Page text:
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Richard D. Wyckoff

Richard D. Wyckoff

Richard Demille Wyckoff (November 2, 1873 – March 19, 1934) was a stock market authority, founder and onetime editor of the Magazine of Wall Street (founding it in 1907), and editor of Stock Market Technique.

Wyckoff implemented his methods in the financial markets, and grew his account such that he eventually owned nine and a half acres and a mansion next door to the General Motors’ Industrialist, Alfred Sloan Estate, in Great Neck, New York (Hamptons).

As Wyckoff became wealthier, he also became altruistic about the public’s Wall Street experience. He turned his attention and passion to education, teaching, and in publishing exposés such as “Bucket shops and How to Avoid Them”, which were run in New York’s The Saturday Evening Post starting in 1922.

Continuing as a trader and educator in the stock, commodity and bond markets throughout the early 1900s, Wyckoff was curious about the logic behind market action. Through conversations, interviews and research of the successful traders of his time, Wyckoff augmented and documented the methodology he traded and taught. Wyckoff worked with and studied them all, himself, Jesse Livermore, E. H. Harriman, James R. Keene, Otto Kahn, J.P. Morgan, and many other large operators of the day.

Wyckoff’s research claimed many common characteristics among the greatest winning stocks and market campaigners of the time. He analyzed these market operators and their operations, and determined where risk and reward were optimal for trading. He emphasized the placement of stop-losses at all times, the importance of controlling the risk of any particular trade, and he demonstrated techniques used to campaign within the large trend (bullish and bearish). The Wyckoff technique may provide some insight as to how and why professional interests buy and sell securities, while evolving and scaling their market campaigns with concepts such as the “Composite Operator”.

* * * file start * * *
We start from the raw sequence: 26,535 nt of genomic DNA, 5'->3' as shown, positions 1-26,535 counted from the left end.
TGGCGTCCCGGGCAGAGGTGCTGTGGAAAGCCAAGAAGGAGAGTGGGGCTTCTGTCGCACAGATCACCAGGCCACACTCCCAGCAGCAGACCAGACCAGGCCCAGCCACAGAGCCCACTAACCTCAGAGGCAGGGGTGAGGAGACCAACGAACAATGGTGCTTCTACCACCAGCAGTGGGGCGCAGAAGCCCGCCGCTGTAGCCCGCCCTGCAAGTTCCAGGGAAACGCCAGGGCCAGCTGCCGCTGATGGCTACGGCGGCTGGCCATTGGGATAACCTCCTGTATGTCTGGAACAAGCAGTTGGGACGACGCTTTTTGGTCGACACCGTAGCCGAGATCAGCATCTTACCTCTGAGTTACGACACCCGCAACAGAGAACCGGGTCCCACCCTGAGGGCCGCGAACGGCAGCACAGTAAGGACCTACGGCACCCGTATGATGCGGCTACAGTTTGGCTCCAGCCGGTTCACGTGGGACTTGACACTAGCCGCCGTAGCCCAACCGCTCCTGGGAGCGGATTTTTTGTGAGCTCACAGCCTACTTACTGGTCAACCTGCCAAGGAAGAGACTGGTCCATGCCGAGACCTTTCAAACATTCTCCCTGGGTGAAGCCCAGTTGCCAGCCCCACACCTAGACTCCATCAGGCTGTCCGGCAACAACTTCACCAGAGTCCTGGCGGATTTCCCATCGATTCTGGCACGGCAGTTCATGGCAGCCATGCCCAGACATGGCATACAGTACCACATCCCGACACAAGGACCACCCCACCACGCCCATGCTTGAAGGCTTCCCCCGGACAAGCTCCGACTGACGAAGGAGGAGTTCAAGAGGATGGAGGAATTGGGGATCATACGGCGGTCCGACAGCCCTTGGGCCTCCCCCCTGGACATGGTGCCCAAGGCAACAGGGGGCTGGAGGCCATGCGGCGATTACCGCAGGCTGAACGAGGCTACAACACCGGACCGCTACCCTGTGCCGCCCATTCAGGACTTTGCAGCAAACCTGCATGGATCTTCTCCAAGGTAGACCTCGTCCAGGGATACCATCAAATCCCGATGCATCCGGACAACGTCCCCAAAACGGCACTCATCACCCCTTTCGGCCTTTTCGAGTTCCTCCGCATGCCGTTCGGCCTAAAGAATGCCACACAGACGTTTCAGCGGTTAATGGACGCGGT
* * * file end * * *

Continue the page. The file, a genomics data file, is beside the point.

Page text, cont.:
Wyckoff married three times: first in 1892 to Elsie Suydam; second to Cecelia G. Shear, and third to Alma Weiss. Wyckoff charged in 1928 that his second wife, Cecelia G. Wyckoff, whom the media dubbed a Prima Donna of Wall Street, had wrested control of the Magazine of Wall Street from Mr. Wyckoff by “cajolery.” The media celebrated separation ended in an agreement where he received half a million dollars of the magazine company’s bonds.